Heritage Hut (sometimes called Heritage Lodge) is an NZDA-built facility. An old lodge on the site burned down in 2005, apparently after some visitors let the fireplace get too hot and then packed up and left. [Edit 9-July-2010: There’s another side to this story described in the comments section below.] It’s since been re-built by predominantly NZDA volunteers, with the help of many sponsors. The new facility is a fantastic lodge. The NZDA guys had a warm fire going and offered us hot water for a cuppa as we walked up, which was a great way to say hello. They were also keen to show off the features of the lodge, which we continued to take in as we settled down for an early lunch. For the record, anyone who thinks that kiwi hunters always like it rough needs to take a look in the private NZDA section of the lodge (NZDA permission would be required), which comes complete with a mini-kitchenette and a shiny shower cubicle. So much for the whole lowering-your-standards philosophy of the outdoors.

The other people we met at Heritage were a couple from the Forest and Bird society, who’d walked up the track from the road to survey the area for a potential club trip they were planning in the near future. They were very friendly and helpful, and ultimately we were able to arrange for Amanda to walk back to their car with them, and then for them to drop her off at the Rangiwahia road-end to collect our van. The three of them left at about 12.15, with a loose arrangement that Paul, Steve and I would follow about an hour later. With nothing much else to do, Steve found a bunk to lie on for another daytime nap, while Paul and I chatted with the NZDA people and browsed the hut literature.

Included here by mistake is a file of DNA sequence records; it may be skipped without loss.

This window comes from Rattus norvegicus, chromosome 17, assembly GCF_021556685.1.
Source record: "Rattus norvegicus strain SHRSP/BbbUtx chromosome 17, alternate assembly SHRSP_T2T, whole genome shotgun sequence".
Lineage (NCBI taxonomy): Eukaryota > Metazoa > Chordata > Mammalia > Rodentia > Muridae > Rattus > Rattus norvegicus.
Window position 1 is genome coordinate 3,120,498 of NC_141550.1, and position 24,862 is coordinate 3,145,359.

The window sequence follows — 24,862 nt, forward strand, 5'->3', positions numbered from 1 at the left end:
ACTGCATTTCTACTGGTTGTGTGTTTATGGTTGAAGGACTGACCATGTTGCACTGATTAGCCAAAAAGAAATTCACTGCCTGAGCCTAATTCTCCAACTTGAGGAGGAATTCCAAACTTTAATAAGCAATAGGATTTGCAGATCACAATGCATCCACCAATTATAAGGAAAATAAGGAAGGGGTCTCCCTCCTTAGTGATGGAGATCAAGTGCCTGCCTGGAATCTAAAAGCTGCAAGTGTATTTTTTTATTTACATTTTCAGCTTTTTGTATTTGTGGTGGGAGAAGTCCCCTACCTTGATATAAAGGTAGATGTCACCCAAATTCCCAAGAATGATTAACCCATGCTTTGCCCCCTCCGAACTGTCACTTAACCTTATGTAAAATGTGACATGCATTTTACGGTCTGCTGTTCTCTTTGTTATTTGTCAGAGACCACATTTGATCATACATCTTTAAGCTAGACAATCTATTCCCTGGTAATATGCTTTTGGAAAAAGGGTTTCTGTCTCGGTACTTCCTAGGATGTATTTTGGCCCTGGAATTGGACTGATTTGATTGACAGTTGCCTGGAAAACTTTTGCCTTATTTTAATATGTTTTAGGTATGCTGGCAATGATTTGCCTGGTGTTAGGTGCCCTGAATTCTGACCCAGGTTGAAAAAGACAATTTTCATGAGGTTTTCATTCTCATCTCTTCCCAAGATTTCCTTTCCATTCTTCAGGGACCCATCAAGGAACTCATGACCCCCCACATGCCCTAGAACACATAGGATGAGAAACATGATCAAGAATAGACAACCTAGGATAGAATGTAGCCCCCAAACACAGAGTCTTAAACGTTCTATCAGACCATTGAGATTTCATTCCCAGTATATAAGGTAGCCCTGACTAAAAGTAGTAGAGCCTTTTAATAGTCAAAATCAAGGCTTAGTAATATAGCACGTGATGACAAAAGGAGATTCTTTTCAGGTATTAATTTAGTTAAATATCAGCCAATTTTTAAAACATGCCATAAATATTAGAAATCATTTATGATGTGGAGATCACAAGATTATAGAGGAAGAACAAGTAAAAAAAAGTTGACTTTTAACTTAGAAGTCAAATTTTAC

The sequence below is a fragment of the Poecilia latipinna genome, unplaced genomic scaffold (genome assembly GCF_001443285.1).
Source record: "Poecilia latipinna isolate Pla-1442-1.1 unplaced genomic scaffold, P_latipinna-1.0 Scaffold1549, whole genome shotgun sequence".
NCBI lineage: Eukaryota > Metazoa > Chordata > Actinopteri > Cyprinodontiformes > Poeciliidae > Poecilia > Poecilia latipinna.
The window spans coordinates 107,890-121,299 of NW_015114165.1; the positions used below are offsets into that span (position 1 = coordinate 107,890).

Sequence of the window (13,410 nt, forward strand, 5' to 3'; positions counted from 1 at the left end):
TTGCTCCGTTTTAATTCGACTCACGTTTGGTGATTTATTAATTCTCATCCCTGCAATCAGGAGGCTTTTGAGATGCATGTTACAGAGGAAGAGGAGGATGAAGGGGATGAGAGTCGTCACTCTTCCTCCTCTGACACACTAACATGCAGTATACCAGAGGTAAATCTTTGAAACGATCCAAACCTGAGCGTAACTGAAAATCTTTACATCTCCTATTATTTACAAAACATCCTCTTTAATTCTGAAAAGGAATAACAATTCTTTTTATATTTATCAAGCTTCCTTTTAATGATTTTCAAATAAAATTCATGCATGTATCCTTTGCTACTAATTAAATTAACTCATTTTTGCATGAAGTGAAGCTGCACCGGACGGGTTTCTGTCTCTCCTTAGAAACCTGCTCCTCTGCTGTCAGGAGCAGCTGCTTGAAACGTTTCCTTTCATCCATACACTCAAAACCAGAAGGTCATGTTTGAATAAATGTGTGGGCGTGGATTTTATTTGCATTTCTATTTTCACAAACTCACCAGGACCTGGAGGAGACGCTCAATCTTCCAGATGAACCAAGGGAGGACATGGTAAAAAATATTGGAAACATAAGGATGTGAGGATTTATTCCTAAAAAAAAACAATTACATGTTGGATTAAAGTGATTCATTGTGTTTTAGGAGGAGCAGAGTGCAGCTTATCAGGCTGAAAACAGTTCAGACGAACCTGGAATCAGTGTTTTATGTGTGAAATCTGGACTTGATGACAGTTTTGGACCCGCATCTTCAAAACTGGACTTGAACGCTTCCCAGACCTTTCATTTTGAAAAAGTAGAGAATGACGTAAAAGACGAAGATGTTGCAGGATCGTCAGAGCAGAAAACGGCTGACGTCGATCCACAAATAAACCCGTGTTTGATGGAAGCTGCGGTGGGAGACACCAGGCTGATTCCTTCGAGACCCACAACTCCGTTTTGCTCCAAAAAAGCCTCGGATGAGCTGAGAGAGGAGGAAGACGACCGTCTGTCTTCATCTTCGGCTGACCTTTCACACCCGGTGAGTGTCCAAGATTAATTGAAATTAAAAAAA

Steve at the Heritage road-end.

The remaining walk back to the Heritage road-end almost feels as if it’s a vehicle track in some places, and having left at 1.30pm and moving at a very relaxed pace, we were at the fence bordering Ruahine Forest Park about 20 minutes later. The timing was good and Amanda drove up at about 2.15pm, just as we’d begun to walk down the road. As Steve pointed out, leaving on Sunday instead of Monday (Labour Day) had the added advantage of us not having to pay a surcharge at the cafe in Kimbolton, where we stopped for a decent second lunch.

With breaks in the weather emerging, we could now clearly see the freshly snow-capped mountain range over which we might have been walking if the weather had played more nicely earlier in the day, but I guess on this occasion it wasn’t to be. We really needed two days of good weather to have carried out the original plan and for it to be worthwhile. Attempting it in reverse also complicated things further by putting the longest day of walking on the same day we wanted to drive home, and the uncertainty of exactly how this would pan out was a significant factor in us deciding to get out early. I still got to visit several places I haven’t been, however, and we’ll probably get another chance to try it again in the future.

What the storms left behind.